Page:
10. Humble yourselves (another command with a promise)
"It is no great thing to be humble when you are brought low; but to be humble when you are praised is a great and rare attainment." Bernard of Clairvaux
Phil. 2:5-8

Get Serious about Each Other
James 4:11-12

Jesus’ two great commands (Matt. 22:36-40)
Love God
Love your neighbor

James’ view of loving your neighbor is represented in the negative
Treating fellow Christ followers with disrespect
Gossip, speaking ill of one another, misrepresenting another’s position or word

Note the connection
To speak against your fellow believer is to speak against God’s Word/Law
Why? To some degree we are the “word” of God to each other and the world
We must be doers of God’s Word, not judges of it
Servant evangelism involves living God’s Word in our daily lives

Application
This word of God has been properly applied if it leads to repentance in personal relationships. This repentance will include several components:

1. Self-examination. We must cut through self-justifying claims and accepted patterns to look beneath the surface. We must scrutinize the way we relate to others. How are our relationships functioning? What are our underlying attitudes and motives toward each other? We need to learn to talk to each other, not about each other.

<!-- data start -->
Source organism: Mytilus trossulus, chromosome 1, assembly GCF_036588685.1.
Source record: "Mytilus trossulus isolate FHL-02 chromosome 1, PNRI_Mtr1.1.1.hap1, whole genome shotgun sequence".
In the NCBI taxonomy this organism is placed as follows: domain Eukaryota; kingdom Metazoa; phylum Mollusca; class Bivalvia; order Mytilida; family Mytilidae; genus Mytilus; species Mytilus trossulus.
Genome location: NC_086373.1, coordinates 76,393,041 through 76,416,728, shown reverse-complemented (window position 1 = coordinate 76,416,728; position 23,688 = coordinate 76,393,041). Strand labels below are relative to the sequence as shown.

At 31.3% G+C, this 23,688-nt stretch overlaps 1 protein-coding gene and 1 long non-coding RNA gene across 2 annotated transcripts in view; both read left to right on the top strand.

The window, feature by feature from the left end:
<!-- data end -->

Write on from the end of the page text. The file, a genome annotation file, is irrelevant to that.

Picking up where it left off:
2. Evaluation by God's standards. We need to seriously evaluate our lives according to God’s standards of holiness. What in our lives measure up to God’s expectations?

3. Change. If we don’t measure up to God’s standard, then we need to pursue genuine repentance. Repentance should lead to change. There should be an increasing evidence of God’s standards in the way we treat each other and in the way we live.

4. Grace-reliance. We need to learn to rely on God. We need to move from self-reliance to complete abandonment to God and his ways. Remember, God gives grace to the humble. We must learn to humble ourselves and build up others. If we rely on God, we will not rely only on our own abilities.

Discussion Questions
Where do we need to get serious with God? Are we living intentionally submissive to God’s Spirit? What does it look like to submit to God?

Where do we need to resist the devil? Where do we need help in our resistance? How do you feel when you think of Satan fleeing?

Why and how does someone “move away” from God? Is there a part of your life out of which you have pushed God? Perhaps, in your singleness, relationships, parents, work or education? Are you serious with God in all those aspects, or do you just “say it”?